I spent a long time lamenting this and being almost angry about my lack of cultural definition. It took a lot of time and soul searching, of fixing inner diseases of character one at a time, and of sitting and contemplating things with complete honesty with God – to finally stop feeling resentful and as if I was continuously treading water and trying to keep afloat in social contexts.
Know yourself to know God. This is what our teachers advise us and it is truly a great piece of wisdom.
If you can’t face God honestly and tear down the barriers between yourself and Him, then you can never be comfortable in your own skin. If you can’t face Him with every ugly vice that you force yourself to look at bare-faced without cringing away, then how will you face the world and have an honest interaction with it?
When you have gone through this painful process, you come to know that He, the most important Being, already knows how base you are in character and He hasn’t rejected you. In fact, He has guided you with Love; so much so, that you now know He is with you every step of the way.
This Love of His trips you up and makes you fall flat on your face so many times that after a while you stop counting. Every time it happens, you know that He is watching you and metaphorically chuckling, like a benevolent parent.
You make a thousand mistakes, you behave grossly, and still He picks you up, dusts you off, and teaches you how to do better.
If you’ve been through all this with Him, until finally you know a whole lot more about yourself and you know that He knows everything, then what problem is it, after that, to step out into the world and face people? Does it matter that they don’t see you at your best, when you know that He already knows you at your worst? Living and experiencing all this is what makes you begin to feel comfortable in your own skin.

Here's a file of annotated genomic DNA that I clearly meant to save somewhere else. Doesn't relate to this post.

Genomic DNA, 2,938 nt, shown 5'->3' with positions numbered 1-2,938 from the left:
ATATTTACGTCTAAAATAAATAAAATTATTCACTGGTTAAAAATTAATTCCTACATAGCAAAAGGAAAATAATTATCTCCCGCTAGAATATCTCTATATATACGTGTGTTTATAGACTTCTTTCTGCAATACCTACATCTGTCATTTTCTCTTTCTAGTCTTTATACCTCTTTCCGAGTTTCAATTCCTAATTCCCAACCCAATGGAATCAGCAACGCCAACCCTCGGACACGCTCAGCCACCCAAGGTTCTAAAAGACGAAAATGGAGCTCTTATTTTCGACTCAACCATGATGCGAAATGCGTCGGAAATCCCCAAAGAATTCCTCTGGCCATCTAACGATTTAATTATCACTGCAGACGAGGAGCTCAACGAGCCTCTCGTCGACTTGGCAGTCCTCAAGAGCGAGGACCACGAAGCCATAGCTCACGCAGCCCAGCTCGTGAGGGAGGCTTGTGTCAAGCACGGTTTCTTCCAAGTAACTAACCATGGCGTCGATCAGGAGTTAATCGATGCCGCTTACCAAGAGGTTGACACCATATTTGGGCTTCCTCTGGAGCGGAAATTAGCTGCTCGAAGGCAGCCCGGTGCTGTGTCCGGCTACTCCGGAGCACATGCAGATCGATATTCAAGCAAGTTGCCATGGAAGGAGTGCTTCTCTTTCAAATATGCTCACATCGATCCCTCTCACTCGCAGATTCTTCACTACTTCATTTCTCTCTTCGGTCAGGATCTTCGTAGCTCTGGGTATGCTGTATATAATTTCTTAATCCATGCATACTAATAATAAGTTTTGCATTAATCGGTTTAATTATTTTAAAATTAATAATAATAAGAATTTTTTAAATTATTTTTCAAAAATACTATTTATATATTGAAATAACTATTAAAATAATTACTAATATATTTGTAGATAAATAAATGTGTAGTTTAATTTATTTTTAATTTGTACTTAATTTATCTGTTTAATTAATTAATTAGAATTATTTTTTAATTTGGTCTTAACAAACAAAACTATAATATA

I finally came to a point of orientating my framework properly. I set my face towards Allah and accepted the way He had designed things for me. I accepted that my being born and raised halfway in everything—a jack of all trades and master of none in the realm of cultural identity—was my qadr (fate) from Allah. He gave it to me in His infinite Wisdom.
That acceptance was when I began to feel a relaxation start to take hold. That’s when I started to feel a smile creep onto my face while walking down the street, knowing that if I wanted to, I could jump up onto a wall and walk along it without fear of reprobation. I finally felt like I could just be myself and not worry about the possibility of ‘myself’ not being good enough.
Knowing that my unique identity is good enough for Him suddenly makes it good enough for me and everybody else. I now know that if I want to go out and skateboard, I’ll go out and skateboard. If I want to sit in a park and write in my journal, I’ll sit in a park and write in my journal. If I want to be quiet at a gathering and people-watch rather than talk, I can do so without feeling the need to explain myself.
This freedom to relax and accept myself in Allah’s sight has, almost surprisingly, given me the sense of joy in dressing that I was searching for. I can now wear my skater dresses and motley collection of scarves with something approaching pizzazz, and ‘carry them off’. I’m comfortable with them. They are me. They are not a half-English girl trying to be Indian, nor are they a half-Indian girl trying to be English. They are just ‘me’.
I suspect that I still often look like the Bag Lady. But now I feel that I can just laugh and embrace her. She is me, and I’m okay with that.